Tuesday 29 November 2022

Pictures of a Greek Life

These bright yellow wild flowers have appeared, here and there amongst the dried grasses and rocks, alongside the pink crocus. I don't know what they are but the splash of yellow is a burst of much appreciated brightness .

Cats lined up along a wall. There were other cats around and a line of feeding bowls.

On our last taverna visit
About a dozen cats wandering around the tables hoping for a handout.
They weren't annoying, just persistent. 
The taverna closed down for winter the next day. I think someone comes everyday and brings them food

A very clean and shiny old VW van parked outside one of the tavernas

A bottle of thick green fresh oil on the left and the lighter, year old oil on the right.
Both are local and full of taste

Cleaning last year's soot from the wall behind the wood stove

The wall will have to be painted next summer. Most of the black soot  was scrubbed off but the wall has changed colour.

We have started having fires most nights now. The fire and chimney have all been cleaned so hopefully it won't smoke as much. So far so good

Thursday 24 November 2022


These are simple, fresh, homemade pasta made by the maiden aunts
After googling I see , of course, that all  mediterranean countries make a version of  these.  In Italy they are very popular.  Called orecchiette,  Little ears

Not exactly 'little ears' but I'm getting there.

How the aunts make a nice pattern on the pasta

Rolling it out

Our pasta machine.  Once used, now forgoten

The gkogklyes are lowered into a pan of boiling water, handful by handful. When they float to the top they're ready and are scooped out and covered in grated cheese.

500 grams all purpose flour
About one water glass of water, 250 ml
A little salt

Hard cheese finely grated
200 grams butter

Put the flour in a bowl, mix in the salt, then add the water slowly, kneading the dough, adding more water till you have a soft elastic dough. 
Leave for twenty minutes to rest and put on that pot of water with a little salt and bring it to rolling boil.

Pull off a handful of dough and with your hands roll and stretch it out into a long sausage. With a sharp knife cut off small pieces about the size of a thumbnail . Press each piece in the middle . Toss all the little ears in a bowl of flour.

Lower into the boiling salted water little by little and remove with a slotted spoon after about 10 minutes when they start floating.

Place the boiled gkogklyes into a large dry pan. 
In a smaller pot heat till smoking, 200 grams of butter.
Pour the smoking butter over the pasta.

Serve while hot, covering them with finely grated tasty cheese.  
The cheese we use here is called myzithra. It's a hard cheese and doesn't melt.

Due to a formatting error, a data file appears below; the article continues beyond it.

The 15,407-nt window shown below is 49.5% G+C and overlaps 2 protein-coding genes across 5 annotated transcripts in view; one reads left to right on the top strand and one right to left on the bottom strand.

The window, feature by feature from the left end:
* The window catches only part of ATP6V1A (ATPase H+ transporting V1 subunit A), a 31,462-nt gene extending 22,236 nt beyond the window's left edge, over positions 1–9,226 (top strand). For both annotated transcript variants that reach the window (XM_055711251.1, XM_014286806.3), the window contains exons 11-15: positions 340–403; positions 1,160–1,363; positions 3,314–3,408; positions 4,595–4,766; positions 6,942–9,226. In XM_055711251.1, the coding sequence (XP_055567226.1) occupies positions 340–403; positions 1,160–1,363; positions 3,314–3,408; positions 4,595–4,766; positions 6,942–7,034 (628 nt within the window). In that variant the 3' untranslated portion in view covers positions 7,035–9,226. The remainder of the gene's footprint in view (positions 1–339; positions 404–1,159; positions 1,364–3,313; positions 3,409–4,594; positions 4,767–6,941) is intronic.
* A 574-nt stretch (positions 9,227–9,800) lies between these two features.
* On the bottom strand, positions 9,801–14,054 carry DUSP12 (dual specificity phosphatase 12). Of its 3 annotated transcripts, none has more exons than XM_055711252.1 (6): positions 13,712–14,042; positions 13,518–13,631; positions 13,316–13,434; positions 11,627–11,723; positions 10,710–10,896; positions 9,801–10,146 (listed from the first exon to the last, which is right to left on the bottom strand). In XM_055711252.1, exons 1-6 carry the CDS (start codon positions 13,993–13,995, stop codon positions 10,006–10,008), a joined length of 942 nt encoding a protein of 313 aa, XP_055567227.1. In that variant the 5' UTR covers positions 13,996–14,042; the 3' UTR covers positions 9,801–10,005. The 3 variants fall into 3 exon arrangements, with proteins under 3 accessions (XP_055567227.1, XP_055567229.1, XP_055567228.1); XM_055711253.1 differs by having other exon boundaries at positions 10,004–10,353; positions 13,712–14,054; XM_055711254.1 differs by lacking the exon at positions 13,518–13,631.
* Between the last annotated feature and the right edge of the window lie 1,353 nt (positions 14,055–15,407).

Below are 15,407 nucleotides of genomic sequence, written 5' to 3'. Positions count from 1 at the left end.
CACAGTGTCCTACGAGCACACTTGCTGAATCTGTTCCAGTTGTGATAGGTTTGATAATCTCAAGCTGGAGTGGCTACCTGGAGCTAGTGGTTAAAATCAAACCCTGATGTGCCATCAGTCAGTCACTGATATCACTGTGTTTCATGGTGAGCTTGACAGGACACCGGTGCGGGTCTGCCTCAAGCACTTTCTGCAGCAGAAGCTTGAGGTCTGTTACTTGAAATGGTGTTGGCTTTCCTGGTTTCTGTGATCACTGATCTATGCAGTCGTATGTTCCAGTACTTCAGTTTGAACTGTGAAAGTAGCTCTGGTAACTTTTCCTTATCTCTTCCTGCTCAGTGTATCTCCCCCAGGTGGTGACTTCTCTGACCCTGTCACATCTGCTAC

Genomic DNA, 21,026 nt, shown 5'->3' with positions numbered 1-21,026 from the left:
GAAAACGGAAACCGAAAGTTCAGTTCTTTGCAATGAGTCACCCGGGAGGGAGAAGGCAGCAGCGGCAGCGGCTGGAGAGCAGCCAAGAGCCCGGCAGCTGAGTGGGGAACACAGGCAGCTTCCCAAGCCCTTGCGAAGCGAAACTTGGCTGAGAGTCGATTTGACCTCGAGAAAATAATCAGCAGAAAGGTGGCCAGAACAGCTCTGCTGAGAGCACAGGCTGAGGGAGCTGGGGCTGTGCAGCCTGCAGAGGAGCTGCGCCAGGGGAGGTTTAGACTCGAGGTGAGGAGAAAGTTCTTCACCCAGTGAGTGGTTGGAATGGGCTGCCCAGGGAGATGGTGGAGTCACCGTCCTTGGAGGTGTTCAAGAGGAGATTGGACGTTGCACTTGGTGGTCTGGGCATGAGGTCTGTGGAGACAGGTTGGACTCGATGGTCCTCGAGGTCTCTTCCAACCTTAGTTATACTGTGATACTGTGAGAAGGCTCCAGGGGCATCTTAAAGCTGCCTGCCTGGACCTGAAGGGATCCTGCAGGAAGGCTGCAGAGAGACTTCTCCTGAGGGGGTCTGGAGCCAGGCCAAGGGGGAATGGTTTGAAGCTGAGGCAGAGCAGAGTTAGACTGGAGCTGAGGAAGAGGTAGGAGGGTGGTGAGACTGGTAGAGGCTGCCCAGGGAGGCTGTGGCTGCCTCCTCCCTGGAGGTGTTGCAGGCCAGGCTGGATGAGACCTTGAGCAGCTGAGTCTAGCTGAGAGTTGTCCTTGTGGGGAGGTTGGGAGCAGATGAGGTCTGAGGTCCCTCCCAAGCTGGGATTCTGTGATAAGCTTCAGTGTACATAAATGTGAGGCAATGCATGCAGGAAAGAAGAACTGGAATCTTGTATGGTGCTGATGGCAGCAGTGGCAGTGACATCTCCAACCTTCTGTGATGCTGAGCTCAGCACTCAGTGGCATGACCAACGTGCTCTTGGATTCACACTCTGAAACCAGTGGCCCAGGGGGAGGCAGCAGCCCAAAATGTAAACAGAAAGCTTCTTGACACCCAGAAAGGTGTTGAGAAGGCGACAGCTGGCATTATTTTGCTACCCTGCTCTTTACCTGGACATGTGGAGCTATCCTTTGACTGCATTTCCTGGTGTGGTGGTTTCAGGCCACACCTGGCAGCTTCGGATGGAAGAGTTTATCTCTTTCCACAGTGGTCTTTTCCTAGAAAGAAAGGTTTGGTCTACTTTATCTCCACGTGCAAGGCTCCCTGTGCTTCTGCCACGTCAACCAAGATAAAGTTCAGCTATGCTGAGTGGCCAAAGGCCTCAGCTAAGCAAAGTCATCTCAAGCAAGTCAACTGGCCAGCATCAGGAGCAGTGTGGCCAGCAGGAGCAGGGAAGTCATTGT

Kali orexi 

In Italy they probably serve them with a tomato sauce. Try them the Greek way with that hot smoking butter, or olive oil, and grated cheese. Though maybe you need a Greek maiden aunt to make them for you. Those aunt's have a lifetime of good basic cooking under their apron belts. Believe me, they're delicious. All you need is a glass of wine and maybe a Greek salad.

Thursday 17 November 2022

Vintage 2022

 Last year this time we went to a village high up in the mountains to pick up family wine. The small village is nestled (hanging more likely) on the side of a cliff and the roads are unbelievably narrow and steep, corners so sharp they're  almost un-negotiable.  I vowed I'd never go back there. But guess what. K likes the wine and he likes having 300 litres of it in his shed.

I reluctantly agreed to keep him company on the trip this year. I hope it's the last time. 

Way out there on the horizon is the gulf of Korinth

A village street. The gradient must be 10%, no warning sign though like they have on more important roads. Try coming down here in an old-ish car carrying an extra 300 kilos!

Let the casks be filled. This year we are taking the wine in 20 litre bladders/bags/sacs. I don't know what they're called in English. K says  the wine will stay in a better condition. Last year we transported it in 50 litre plastic containers and then transferred it into barrels when we arrived 

It's transferred from the cousin's barrels to the sac scoup by scoup

Rosé or Pozé as our kiwi visitors called it after seeing it written in Greek 

100 litres of white and 200 of rosé.  The wine at the bottom of the barrel is a little cloudy and has to be left to settle before we drink it.

Filling up the boot, and the back seat

Thank goodness we had help when we got home.

Some of the little elves.

It was a long day. It took almost 3 hours to get there and more on the return. We stopped at Korinth for souvlaki. There's a little shop there which has the best souvlaki we've eaten. It does a roaring trade with locals, truck drivers, travellers like us. The shop is a hole in the wall with half a dozen tables and a queue for takeaways. And cheap too

An exceptional product with a good price tag doesn't need trumpets and pretentious decor.   Word spreads, trumpeted by satisfied customers.

That goes for K's wine too, he says

Tuesday 15 November 2022

Olive Oyl Time

 Olive harvest has begun

This year Vaso's son has an electric gadget which shakes the higher branches bringing down the olives.  It means less work for more olives and he's very pleased. The lower branches are still hand raked

They're all bagged up and once a week the harvest is taken to the press. The bags are taken inside at night in a secure shed. Unfortunately sacks of olives have been known to disappear under cover of darkness 

It's still quite warm and it's a sweaty job. By afternoon he's got 7 tshirts hanging out to dry off

The trees are not always on flat ground. It can be a difficult job, sometimes on very steep slopes or in fields of thorns or rocky outcrops

Further up the road other neighbours do it the hard way with long ladders 

Our nephew George brought us two 17 litre cans of his olive oil, straight from the olive press. He says it's some of the best oil they've produced with a very low acidity. 

At the beginning of the season the were getting 1 litre from 7 kilos of green olives but now the olives are riper and plumper it's only takes 5 kilos to produce 1 litre.

Sunday 13 November 2022